Ultraviolet (UV) irradiation is particularly effective disinfection method because it is easy to apply, requires no additional chemical input and produces no hazardous by-products. Many studies have been reported using UV LED (light emitting diodes) to inactivate microorganisms such as Escherichia coli. LED (light emitting diodes) which are mercury free and potentially have a much longer lifetime. UV-LED radiation spanned the range of wavelengths between 200 and 400 nm and divided into three groups: UVC (200-290 nm), UVB (290-320 nm) and UVA (320-400 nm).
Irradiation with wavelengths from 300-580 nm was responsible for the reduction of photoreactivation. UVA radiation is poorly absorbed by DNA and is less efficient in inducing damage on DNA, but it still can inactivate microorganisms. UVA inactivation involves an indirect effect by cyclobutene pyrimidine dimers (CPD) formation, reactive oxygen species (ROS) such as hydroxyl radical. This process takes more time than the direct damage produced by UVC radiation.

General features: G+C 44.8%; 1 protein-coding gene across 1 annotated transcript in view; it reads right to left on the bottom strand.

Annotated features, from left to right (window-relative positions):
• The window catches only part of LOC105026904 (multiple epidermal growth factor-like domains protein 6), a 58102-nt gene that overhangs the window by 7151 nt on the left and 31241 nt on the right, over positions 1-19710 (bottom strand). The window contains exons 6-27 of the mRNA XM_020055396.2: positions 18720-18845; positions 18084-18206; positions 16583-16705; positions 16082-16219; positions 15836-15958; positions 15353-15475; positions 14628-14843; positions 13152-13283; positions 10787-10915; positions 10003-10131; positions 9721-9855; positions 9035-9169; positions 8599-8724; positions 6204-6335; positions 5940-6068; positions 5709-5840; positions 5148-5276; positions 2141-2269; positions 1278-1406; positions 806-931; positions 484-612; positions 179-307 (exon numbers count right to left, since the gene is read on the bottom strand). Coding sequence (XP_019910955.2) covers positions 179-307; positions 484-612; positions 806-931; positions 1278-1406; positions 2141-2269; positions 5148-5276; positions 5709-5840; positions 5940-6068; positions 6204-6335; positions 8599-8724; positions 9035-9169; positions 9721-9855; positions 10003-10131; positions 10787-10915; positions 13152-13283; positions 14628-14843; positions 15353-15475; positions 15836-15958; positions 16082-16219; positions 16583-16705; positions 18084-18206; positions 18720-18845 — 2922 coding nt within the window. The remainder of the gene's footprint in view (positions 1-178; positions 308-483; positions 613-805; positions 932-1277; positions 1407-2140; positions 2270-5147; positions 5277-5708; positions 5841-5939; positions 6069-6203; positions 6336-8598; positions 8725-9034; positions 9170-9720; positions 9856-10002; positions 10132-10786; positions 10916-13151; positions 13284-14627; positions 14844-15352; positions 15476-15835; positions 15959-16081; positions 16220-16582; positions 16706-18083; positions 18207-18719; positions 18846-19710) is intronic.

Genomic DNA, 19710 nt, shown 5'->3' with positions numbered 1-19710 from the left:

Many studies have discussed the mechanism of microorganism inactivation by UV-LEDs. Different effects and mechanisms of microorganisms depend on the wavelength. The biological effects of UVC and UVB can directly induce DNA damage, leading to the formation of pyrimidine dimers and preventing them from reproducing without intermediate steps. Direct damage to DNA might be recoverable by DNA-repair mechanisms, such as photo-reactivation and dark repair. DNA repair might be prevented by damaging the repair enzymes, which are proposed to be more vulnerable to high UV intensities.